Flaw #1: The didn’t invest in any paid search engine marketing.
Flaw #2: They didn’t optimize the site to index against Whopper Virgins AND Whopper Virgin (sans S)

So why are these flaws?

Answer
Because nearly 50% of the searches are for Whopper Virigin (no S).  And when you type that into Google (because no one really types in the URL) you don’t see any paid search ads driving you to the right site nor do you see Whoppervirgins.com appear on the first page.

Paid search should be part of EVERY TV driven campaign.  It has to be.  People may not remember the URL, the brand, or the product, but they generally remember the story.  My favorite example of this was how GM outsmarted Ford during the 2006 Super Bowl.  You can read the full story here.  The short version is the following:

  • Ford paid a boat load of money to run a Super Bowl spot touting their Ford Escape hybrid
  • In the spot they had Kermit The Frog sing, “It’s Not Easy Being Green”
  • GM didn’t run an ad, but they did buy a lot of paid search around the concept of the Ford ads; keep in mind they can’t legally buy “Ford” or any other branded/trademarked name
  • Ford didn’t buy any paid search
  • So when people were looking for that ad that featured Kermit, guess who came up in the results? GM, not Ford.

Again, purchasing is such a basic and simple part of a campaign.  Next time we think about vanity URLs, like WhopperVirgins.com we should always try to get the misspelled versions, invest in some paid search, and optimize the site to cover a wide range of terms.

You Need To Look Beyond Click Thru Rates When Evaluating Banners

Search Engine Marketing gets a lot of the focus these days, and rightly so.  When you consider that the industry average click thru rate for display banners is around 0.05 %, it’s easy to see why so many people dismiss banners as a viable marketing tactic.  However, we need to keep in mind that the CTR is only one metric.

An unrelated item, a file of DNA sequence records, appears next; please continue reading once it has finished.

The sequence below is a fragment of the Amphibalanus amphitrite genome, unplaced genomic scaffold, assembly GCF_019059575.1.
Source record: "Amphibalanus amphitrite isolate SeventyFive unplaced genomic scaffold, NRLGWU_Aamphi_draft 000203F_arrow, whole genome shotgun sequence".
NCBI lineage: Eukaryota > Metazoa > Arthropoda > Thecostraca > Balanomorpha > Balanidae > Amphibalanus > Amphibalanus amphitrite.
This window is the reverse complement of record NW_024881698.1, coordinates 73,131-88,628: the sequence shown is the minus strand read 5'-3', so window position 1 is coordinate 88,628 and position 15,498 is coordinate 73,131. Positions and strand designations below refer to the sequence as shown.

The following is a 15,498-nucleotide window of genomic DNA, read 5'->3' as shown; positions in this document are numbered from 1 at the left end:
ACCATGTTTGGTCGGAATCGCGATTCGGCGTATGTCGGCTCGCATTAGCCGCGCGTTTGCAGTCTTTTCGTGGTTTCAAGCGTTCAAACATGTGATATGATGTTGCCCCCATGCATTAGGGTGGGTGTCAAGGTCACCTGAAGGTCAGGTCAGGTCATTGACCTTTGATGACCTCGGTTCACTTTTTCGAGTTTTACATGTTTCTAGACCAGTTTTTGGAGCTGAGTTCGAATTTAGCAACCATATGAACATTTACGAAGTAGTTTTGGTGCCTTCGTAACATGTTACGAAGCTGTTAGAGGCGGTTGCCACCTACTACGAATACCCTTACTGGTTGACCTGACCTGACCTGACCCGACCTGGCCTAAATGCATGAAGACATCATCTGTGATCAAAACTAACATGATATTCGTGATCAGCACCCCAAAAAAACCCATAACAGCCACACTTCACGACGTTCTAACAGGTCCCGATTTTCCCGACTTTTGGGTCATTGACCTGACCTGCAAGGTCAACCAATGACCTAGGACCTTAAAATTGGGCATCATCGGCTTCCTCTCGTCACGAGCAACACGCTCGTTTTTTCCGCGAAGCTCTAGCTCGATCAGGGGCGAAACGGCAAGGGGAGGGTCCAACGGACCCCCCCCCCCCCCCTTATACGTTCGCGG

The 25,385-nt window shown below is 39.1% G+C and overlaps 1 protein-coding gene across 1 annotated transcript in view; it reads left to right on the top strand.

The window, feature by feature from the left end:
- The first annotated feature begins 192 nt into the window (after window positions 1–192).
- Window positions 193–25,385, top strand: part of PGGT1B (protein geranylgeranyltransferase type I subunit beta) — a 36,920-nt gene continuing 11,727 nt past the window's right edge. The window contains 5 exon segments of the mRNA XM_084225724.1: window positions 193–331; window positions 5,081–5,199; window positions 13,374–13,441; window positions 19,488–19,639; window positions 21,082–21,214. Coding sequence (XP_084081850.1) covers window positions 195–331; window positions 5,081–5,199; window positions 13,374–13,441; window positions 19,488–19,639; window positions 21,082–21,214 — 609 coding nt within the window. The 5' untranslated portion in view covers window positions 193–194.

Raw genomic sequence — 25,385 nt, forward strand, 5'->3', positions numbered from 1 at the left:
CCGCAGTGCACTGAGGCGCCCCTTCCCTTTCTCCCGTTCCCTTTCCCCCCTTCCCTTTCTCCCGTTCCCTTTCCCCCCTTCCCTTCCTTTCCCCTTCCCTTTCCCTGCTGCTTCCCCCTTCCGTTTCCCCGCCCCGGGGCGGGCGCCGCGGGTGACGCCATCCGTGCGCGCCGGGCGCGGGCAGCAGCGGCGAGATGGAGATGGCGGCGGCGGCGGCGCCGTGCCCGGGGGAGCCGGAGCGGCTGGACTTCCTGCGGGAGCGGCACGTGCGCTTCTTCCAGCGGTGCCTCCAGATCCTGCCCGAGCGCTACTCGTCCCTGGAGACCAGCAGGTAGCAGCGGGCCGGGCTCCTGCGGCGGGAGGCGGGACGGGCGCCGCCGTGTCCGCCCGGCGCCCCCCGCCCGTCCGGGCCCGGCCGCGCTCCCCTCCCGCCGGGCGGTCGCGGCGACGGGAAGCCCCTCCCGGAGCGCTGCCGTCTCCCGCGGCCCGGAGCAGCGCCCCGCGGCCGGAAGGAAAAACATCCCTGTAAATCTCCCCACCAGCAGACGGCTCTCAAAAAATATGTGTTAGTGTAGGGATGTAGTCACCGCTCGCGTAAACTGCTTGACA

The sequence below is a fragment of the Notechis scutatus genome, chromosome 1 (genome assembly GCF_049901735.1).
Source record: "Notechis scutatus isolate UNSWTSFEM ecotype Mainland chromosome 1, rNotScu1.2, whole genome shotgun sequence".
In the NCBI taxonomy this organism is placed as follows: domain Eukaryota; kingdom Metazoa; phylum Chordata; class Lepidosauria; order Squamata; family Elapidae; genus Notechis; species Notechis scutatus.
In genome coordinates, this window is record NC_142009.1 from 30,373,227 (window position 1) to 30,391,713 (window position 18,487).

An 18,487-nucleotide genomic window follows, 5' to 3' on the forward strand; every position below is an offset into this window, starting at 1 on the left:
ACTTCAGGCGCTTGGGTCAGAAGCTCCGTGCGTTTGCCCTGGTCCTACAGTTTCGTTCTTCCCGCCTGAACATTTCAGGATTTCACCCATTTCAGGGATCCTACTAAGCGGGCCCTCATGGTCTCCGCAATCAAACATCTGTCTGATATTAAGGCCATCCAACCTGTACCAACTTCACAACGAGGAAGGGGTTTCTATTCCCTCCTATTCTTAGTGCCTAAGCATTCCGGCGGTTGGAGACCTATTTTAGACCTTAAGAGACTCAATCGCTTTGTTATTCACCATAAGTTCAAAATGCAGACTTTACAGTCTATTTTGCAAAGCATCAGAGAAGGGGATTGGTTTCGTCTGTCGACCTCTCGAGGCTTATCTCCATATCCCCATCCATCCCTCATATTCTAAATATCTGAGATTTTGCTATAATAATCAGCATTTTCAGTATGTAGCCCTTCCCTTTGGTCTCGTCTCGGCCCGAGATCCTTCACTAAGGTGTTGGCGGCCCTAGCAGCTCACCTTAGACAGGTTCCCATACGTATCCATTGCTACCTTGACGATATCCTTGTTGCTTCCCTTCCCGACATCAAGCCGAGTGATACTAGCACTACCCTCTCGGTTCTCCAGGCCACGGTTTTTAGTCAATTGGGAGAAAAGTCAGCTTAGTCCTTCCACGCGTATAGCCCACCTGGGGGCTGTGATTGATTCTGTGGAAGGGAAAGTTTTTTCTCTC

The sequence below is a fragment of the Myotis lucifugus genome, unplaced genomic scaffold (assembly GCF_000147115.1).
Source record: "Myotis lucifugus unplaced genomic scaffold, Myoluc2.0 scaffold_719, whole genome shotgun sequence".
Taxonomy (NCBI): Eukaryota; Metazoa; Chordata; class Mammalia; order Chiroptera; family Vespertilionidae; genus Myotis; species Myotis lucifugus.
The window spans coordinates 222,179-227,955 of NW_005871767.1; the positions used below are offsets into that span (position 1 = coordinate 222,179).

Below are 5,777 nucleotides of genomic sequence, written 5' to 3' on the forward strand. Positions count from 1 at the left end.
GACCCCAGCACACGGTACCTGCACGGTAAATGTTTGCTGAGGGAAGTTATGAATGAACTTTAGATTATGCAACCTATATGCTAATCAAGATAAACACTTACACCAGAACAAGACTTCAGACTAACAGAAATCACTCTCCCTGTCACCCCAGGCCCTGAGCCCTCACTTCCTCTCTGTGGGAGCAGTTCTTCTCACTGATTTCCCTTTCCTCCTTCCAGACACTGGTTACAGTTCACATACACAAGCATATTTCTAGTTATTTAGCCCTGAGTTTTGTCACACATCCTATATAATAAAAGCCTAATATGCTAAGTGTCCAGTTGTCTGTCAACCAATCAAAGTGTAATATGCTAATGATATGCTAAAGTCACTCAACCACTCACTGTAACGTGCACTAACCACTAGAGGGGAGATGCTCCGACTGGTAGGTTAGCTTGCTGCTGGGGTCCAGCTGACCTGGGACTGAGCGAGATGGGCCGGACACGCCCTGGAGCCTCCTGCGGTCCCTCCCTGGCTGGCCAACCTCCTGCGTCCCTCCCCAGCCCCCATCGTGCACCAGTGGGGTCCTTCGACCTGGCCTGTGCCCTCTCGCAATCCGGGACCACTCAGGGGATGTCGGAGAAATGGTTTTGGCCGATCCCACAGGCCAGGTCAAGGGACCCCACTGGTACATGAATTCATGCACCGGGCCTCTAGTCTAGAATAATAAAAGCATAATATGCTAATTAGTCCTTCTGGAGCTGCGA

Recently ComScore published a great white paper that you can get right here, that details how we need to look at the effectiveness of online display advertising.

A few of the key nuggets in the report are: 

It’s clear that display advertising, despite a lack of clicks, can have a significant positive impact on:

  • Visitation to the advertiser’s Web site (lift of at least 46% over a four week period)
  • The likelihood of consumers conducting a search query using the advertiser’s branded terms (a lift of at least 38% over a four week period) – Consumers’ likelihood of buying the advertised brand online (an average 27% lift in online sales)
  • Consumers’ likelihood of buying at the advertiser’s retail store (an average lift of 17%)
This chart from the study shows that site traffic does increase when running banners, but not necessarily immediately.
 
Stats
And this chart shows that a greater interest in the brand, as represented through search, takes place after running the ads.
 
Stats
 The long story short is you can’t just look at the CTR.  That’s only one piece of data.  You also need to take into account several other measures and really focus on the main objective for the campaign.  Once you do that, it becomes easy to determine if banners are a viable tactic. 

SEO vs. SEM

SEO (aka Search Engine Optimization)

Vs.

SEM (aka Search Engine Marketing)

At the heart of the issue is the following question: “Do you need to promote yourself to get a job, or are you so good, you’re at the top of everyone’s list?

Seriously, that’s what it boils down to. SEO is all about having a great resume. The resume is cleanly laid out, simple to scan, contains a wealth of information, has your lengthy list of references that can vouch for your awesomeness, and of course has several years of experience listed. The reason the resume looks so damn impressive and you are at the top of people’s list is because you’ve been around long enough to garner a solid reputation. But, that reputation didn’t come cheap and it didn’t come fast.